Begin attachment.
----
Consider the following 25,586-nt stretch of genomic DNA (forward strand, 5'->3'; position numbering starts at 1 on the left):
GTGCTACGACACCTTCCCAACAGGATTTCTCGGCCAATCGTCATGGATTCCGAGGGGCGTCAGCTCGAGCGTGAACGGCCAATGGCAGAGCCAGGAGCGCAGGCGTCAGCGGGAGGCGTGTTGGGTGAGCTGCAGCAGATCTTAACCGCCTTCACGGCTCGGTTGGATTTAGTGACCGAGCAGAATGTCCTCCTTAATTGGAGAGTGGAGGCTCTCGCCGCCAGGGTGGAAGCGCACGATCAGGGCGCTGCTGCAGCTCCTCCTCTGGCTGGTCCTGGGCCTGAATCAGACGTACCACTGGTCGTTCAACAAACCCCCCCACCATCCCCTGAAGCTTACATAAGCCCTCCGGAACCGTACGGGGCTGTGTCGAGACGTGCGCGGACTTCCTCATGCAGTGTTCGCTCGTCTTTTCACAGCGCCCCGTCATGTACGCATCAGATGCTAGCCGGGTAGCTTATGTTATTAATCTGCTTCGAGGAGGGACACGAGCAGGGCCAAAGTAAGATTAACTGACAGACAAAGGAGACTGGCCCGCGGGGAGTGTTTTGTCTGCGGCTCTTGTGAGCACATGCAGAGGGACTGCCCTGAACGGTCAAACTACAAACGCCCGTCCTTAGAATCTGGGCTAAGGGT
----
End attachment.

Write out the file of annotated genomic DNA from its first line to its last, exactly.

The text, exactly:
Consider the following 25,586-nt stretch of genomic DNA (forward strand, 5'->3'; position numbering starts at 1 on the left):
GTGCTACGACACCTTCCCAACAGGATTTCTCGGCCAATCGTCATGGATTCCGAGGGGCGTCAGCTCGAGCGTGAACGGCCAATGGCAGAGCCAGGAGCGCAGGCGTCAGCGGGAGGCGTGTTGGGTGAGCTGCAGCAGATCTTAACCGCCTTCACGGCTCGGTTGGATTTAGTGACCGAGCAGAATGTCCTCCTTAATTGGAGAGTGGAGGCTCTCGCCGCCAGGGTGGAAGCGCACGATCAGGGCGCTGCTGCAGCTCCTCCTCTGGCTGGTCCTGGGCCTGAATCAGACGTACCACTGGTCGTTCAACAAACCCCCCCACCATCCCCTGAAGCTTACATAAGCCCTCCGGAACCGTACGGGGCTGTGTCGAGACGTGCGCGGACTTCCTCATGCAGTGTTCGCTCGTCTTTTCACAGCGCCCCGTCATGTACGCATCAGATGCTAGCCGGGTAGCTTATGTTATTAATCTGCTTCGAGGAGGGACACGAGCAGGGCCAAAGTAAGATTAACTGACAGACAAAGGAGACTGGCCCGCGGGGAGTGTTTTGTCTGCGGCTCTTGTGAGCACATGCAGAGGGACTGCCCTGAACGGTCAAACTACAAACGCCCGTCCTTAGAATCTGGGCTAAGGGT